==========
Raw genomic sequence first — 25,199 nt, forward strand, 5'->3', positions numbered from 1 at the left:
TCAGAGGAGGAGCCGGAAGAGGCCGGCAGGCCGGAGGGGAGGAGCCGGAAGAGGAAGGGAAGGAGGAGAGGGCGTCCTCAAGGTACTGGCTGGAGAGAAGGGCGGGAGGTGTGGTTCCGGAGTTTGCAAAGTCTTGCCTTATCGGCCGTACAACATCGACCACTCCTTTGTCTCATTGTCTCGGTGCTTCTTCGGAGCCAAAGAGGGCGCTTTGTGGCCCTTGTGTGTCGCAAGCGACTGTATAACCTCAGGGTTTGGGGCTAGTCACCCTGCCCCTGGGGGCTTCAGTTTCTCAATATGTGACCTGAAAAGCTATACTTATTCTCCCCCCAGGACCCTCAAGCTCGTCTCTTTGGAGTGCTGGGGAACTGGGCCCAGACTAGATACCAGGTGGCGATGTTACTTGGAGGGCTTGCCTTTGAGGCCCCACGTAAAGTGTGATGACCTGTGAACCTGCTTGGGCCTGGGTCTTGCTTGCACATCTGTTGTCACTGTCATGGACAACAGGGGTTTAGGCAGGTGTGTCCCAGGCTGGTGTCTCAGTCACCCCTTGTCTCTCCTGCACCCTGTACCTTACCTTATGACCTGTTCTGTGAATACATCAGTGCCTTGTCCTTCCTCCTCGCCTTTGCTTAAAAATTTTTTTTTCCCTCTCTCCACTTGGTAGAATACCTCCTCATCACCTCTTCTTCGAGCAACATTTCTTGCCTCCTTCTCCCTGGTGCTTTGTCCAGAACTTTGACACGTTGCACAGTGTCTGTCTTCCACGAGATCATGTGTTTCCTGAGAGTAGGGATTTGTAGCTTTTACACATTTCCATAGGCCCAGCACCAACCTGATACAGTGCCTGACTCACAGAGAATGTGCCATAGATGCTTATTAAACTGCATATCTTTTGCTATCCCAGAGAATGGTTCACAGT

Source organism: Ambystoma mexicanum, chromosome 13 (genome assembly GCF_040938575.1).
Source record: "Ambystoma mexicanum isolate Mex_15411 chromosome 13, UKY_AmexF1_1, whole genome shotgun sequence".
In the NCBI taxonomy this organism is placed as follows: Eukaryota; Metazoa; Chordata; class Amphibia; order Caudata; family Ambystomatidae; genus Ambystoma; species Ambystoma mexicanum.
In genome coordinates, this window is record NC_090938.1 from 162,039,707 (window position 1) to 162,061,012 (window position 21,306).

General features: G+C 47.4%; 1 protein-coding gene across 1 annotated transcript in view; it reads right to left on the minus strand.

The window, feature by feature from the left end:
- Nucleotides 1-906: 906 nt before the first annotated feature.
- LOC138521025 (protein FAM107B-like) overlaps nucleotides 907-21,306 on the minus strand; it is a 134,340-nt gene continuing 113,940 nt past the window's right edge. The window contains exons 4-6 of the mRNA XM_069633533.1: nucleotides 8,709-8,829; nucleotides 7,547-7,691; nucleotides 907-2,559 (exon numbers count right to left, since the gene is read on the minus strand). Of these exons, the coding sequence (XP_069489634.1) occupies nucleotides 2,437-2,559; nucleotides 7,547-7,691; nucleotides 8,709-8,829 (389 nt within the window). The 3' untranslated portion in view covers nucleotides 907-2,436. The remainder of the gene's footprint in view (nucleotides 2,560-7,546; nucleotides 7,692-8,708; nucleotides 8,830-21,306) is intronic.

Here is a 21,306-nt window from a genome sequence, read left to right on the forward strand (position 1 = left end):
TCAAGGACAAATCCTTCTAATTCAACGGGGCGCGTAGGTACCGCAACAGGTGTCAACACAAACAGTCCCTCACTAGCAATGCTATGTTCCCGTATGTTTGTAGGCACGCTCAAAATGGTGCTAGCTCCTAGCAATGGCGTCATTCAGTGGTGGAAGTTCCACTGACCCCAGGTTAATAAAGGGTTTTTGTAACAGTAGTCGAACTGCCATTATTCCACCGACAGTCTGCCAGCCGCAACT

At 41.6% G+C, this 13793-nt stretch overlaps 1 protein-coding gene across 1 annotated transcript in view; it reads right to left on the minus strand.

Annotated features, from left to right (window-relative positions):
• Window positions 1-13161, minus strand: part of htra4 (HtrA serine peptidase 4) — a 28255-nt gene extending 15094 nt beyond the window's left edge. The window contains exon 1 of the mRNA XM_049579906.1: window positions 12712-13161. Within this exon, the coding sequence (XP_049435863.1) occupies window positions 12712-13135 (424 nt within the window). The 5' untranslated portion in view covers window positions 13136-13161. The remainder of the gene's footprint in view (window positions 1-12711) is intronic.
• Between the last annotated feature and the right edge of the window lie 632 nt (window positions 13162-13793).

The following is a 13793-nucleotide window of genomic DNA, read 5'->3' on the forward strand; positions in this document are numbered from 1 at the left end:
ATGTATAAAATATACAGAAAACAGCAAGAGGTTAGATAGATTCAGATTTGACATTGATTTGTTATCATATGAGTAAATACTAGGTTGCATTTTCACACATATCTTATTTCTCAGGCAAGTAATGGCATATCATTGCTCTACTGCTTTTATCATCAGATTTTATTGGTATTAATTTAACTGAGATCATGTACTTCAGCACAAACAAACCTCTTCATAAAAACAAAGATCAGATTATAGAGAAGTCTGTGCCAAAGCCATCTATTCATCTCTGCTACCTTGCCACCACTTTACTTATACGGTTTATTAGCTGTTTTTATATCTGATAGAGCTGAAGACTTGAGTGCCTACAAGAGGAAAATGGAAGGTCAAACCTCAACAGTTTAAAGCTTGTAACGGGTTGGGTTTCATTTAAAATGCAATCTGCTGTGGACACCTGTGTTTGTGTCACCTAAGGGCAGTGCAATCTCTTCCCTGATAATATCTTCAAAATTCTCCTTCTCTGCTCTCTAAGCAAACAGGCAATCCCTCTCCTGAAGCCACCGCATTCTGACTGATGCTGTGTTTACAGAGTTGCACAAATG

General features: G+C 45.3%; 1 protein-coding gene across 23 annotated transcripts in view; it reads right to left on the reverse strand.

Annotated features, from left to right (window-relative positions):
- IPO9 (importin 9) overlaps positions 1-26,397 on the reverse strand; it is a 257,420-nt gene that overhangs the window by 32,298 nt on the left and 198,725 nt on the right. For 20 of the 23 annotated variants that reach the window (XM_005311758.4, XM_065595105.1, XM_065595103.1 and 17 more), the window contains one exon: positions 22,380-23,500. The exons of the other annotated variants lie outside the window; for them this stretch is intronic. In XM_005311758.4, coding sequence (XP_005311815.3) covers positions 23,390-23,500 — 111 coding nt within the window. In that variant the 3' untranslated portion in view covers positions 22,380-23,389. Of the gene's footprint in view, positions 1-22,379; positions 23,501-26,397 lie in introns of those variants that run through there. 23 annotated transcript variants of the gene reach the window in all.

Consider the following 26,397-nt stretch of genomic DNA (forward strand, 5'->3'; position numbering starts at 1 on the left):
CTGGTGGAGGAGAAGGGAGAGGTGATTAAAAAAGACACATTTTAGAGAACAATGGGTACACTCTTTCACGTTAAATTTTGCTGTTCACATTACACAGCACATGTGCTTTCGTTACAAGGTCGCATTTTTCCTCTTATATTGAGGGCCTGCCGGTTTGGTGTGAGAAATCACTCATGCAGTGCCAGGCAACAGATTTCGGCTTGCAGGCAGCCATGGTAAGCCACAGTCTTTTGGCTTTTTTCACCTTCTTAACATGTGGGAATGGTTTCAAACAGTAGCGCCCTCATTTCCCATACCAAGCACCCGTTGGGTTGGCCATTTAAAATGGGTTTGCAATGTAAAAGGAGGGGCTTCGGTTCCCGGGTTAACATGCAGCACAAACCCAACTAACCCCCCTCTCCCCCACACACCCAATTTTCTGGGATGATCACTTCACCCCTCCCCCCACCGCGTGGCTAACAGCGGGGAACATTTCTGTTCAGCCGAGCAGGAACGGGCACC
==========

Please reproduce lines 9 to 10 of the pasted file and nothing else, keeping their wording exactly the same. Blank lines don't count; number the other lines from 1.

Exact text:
- Nucleotides 1-906: 906 nt before the first annotated feature.
- LOC138521025 (protein FAM107B-like) overlaps nucleotides 907-21,306 on the minus strand; it is a 134,340-nt gene continuing 113,940 nt past the window's right edge. The window contains exons 4-6 of the mRNA XM_069633533.1: nucleotides 8,709-8,829; nucleotides 7,547-7,691; nucleotides 907-2,559 (exon numbers count right to left, since the gene is read on the minus strand). Of these exons, the coding sequence (XP_069489634.1) occupies nucleotides 2,437-2,559; nucleotides 7,547-7,691; nucleotides 8,709-8,829 (389 nt within the window). The 3' untranslated portion in view covers nucleotides 907-2,436. The remainder of the gene's footprint in view (nucleotides 2,560-7,546; nucleotides 7,692-8,708; nucleotides 8,830-21,306) is intronic.